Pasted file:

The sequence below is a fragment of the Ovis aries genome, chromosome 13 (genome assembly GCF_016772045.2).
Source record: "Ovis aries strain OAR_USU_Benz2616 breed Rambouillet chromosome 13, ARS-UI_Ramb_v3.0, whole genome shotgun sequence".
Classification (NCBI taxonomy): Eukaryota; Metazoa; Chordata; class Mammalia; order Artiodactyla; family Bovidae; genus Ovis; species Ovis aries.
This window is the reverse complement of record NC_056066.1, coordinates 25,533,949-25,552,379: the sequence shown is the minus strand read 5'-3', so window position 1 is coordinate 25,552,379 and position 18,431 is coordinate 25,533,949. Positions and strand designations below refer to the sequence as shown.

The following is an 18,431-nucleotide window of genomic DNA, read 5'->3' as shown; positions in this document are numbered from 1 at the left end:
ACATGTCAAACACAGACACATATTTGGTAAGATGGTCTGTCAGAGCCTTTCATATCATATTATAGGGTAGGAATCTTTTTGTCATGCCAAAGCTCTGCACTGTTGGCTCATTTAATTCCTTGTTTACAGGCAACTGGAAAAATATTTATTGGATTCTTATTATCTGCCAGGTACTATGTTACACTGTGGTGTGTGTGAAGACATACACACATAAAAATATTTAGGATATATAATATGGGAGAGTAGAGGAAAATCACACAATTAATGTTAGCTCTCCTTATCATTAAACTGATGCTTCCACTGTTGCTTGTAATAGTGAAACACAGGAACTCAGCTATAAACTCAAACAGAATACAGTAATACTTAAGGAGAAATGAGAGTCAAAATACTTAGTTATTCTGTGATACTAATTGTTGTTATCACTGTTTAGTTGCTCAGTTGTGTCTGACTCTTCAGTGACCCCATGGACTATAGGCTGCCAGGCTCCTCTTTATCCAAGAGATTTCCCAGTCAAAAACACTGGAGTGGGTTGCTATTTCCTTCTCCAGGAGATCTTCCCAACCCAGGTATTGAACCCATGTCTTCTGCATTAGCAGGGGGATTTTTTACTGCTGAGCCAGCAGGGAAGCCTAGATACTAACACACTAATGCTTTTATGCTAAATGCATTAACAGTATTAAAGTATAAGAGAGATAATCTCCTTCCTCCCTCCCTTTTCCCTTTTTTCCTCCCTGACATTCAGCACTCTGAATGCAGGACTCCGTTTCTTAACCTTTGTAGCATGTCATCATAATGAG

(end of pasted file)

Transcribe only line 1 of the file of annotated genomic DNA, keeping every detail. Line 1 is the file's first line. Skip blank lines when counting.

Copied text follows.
The sequence below is a fragment of the Ovis aries genome, chromosome 13 (genome assembly GCF_016772045.2).